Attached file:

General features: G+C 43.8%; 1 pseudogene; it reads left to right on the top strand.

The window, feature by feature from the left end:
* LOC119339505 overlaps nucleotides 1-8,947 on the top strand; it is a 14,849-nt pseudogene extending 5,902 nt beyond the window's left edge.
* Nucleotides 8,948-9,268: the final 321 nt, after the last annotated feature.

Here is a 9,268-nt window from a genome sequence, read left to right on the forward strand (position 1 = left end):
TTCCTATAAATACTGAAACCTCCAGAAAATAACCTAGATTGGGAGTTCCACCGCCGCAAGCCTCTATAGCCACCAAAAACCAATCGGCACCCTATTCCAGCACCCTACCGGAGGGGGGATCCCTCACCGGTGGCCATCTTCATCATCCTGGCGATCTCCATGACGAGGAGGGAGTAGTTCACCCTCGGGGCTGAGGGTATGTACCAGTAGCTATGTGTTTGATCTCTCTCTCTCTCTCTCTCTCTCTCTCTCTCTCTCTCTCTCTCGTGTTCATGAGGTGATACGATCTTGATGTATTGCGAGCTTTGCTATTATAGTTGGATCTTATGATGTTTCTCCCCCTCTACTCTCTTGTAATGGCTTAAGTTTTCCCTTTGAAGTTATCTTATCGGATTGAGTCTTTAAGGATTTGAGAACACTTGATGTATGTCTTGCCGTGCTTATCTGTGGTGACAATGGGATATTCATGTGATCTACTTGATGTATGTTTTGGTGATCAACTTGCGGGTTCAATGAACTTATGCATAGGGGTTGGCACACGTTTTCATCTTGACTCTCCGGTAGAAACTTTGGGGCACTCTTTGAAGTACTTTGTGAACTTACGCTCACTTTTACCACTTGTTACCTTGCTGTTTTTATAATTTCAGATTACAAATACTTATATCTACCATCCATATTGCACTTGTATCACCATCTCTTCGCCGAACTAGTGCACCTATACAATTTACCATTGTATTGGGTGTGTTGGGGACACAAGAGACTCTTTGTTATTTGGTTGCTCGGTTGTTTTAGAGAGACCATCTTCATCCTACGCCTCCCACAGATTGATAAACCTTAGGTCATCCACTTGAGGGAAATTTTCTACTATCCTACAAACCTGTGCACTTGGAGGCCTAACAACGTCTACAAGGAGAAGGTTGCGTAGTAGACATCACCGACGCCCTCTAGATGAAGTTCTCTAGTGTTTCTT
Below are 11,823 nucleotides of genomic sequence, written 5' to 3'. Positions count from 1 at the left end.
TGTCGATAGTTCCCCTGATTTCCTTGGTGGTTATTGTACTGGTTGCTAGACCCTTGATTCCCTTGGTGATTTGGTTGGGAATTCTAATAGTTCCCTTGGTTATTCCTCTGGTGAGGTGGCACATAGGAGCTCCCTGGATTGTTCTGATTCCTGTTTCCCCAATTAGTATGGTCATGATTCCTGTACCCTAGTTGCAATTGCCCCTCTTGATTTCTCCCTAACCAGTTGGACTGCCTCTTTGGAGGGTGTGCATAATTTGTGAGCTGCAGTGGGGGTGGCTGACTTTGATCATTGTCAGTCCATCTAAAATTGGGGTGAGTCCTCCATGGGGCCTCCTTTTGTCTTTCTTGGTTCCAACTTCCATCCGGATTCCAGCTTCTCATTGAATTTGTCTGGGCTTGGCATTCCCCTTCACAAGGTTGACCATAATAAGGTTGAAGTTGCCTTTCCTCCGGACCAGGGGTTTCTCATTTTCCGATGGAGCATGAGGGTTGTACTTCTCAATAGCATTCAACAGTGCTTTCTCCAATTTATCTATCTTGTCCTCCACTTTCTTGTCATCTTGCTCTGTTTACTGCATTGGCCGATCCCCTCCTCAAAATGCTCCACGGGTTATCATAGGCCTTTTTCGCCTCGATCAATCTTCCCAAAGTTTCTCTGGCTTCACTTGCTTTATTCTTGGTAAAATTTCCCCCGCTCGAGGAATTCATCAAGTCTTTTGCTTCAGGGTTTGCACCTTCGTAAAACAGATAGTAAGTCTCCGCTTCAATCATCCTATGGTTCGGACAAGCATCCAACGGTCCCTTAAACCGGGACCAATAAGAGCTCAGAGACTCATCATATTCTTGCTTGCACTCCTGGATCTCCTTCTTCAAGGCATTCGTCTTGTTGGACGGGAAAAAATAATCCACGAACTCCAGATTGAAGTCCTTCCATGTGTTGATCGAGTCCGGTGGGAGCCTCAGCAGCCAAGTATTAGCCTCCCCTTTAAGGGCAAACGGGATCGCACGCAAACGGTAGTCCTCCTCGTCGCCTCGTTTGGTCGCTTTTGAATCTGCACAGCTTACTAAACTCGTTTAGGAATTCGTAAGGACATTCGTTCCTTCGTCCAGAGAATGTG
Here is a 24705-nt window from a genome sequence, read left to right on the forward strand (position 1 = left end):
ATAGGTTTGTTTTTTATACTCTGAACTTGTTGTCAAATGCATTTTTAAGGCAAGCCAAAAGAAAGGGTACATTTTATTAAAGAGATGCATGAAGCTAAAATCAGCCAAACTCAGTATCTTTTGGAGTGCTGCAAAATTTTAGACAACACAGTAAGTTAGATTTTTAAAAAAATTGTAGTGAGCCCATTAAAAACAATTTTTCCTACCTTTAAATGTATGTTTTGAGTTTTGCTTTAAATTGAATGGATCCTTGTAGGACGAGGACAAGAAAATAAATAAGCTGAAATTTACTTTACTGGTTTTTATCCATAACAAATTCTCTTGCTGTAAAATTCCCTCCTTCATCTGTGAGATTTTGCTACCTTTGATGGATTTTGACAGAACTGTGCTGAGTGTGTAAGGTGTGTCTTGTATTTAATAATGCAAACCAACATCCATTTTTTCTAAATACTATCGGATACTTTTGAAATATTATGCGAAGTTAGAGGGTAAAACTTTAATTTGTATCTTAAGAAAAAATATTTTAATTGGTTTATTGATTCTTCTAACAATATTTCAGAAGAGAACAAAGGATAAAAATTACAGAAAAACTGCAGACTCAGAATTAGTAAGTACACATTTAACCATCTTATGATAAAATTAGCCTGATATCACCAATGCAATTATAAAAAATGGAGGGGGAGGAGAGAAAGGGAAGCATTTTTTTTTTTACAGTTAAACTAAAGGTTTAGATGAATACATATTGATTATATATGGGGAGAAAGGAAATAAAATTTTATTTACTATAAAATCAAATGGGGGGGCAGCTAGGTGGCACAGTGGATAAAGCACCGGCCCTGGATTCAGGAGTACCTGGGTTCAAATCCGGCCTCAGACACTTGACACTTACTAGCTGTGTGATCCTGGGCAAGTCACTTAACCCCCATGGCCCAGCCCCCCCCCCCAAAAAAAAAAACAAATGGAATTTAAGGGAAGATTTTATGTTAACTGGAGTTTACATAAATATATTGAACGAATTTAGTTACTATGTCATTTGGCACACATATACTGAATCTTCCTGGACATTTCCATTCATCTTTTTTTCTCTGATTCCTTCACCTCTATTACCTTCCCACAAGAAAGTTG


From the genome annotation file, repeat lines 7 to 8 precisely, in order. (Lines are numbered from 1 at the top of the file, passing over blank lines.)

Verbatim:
Below are 11,823 nucleotides of genomic sequence, written 5' to 3'. Positions count from 1 at the left end.
TGTCGATAGTTCCCCTGATTTCCTTGGTGGTTATTGTACTGGTTGCTAGACCCTTGATTCCCTTGGTGATTTGGTTGGGAATTCTAATAGTTCCCTTGGTTATTCCTCTGGTGAGGTGGCACATAGGAGCTCCCTGGATTGTTCTGATTCCTGTTTCCCCAATTAGTATGGTCATGATTCCTGTACCCTAGTTGCAATTGCCCCTCTTGATTTCTCCCTAACCAGTTGGACTGCCTCTTTGGAGGGTGTGCATAATTTGTGAGCTGCAGTGGGGGTGGCTGACTTTGATCATTGTCAGTCCATCTAAAATTGGGGTGAGTCCTCCATGGGGCCTCCTTTTGTCTTTCTTGGTTCCAACTTCCATCCGGATTCCAGCTTCTCATTGAATTTGTCTGGGCTTGGCATTCCCCTTCACAAGGTTGACCATAATAAGGTTGAAGTTGCCTTTCCTCCGGACCAGGGGTTTCTCATTTTCCGATGGAGCATGAGGGTTGTACTTCTCAATAGCATTCAACAGTGCTTTCTCCAATTTATCTATCTTGTCCTCCACTTTCTTGTCATCTTGCTCTGTTTACTGCATTGGCCGATCCCCTCCTCAAAATGCTCCACGGGTTATCATAGGCCTTTTTCGCCTCGATCAATCTTCCCAAAGTTTCTCTGGCTTCACTTGCTTTATTCTTGGTAAAATTTCCCCCGCTCGAGGAATTCATCAAGTCTTTTGCTTCAGGGTTTGCACCTTCGTAAAACAGATAGTAAGTCTCCGCTTCAATCATCCTATGGTTCGGACAAGCATCCAACGGTCCCTTAAACCGGGACCAATAAGAGCTCAGAGACTCATCATATTCTTGCTTGCACTCCTGGATCTCCTTCTTCAAGGCATTCGTCTTGTTGGACGGGAAAAAATAATCCACGAACTCCAGATTGAAGTCCTTCCATGTGTTGATCGAGTCCGGTGGGAGCCTCAGCAGCCAAGTATTAGCCTCCCCTTTAAGGGCAAACGGGATCGCACGCAAACGGTAGTCCTCCTCGTCGCCTCGTTTGGTCGCTTTTGAATCTGCACAGCTTACTAAACTCGTTTAGGAATTCGTAAGGACATTCGTTCCTTCGTCCAGAGAATGTG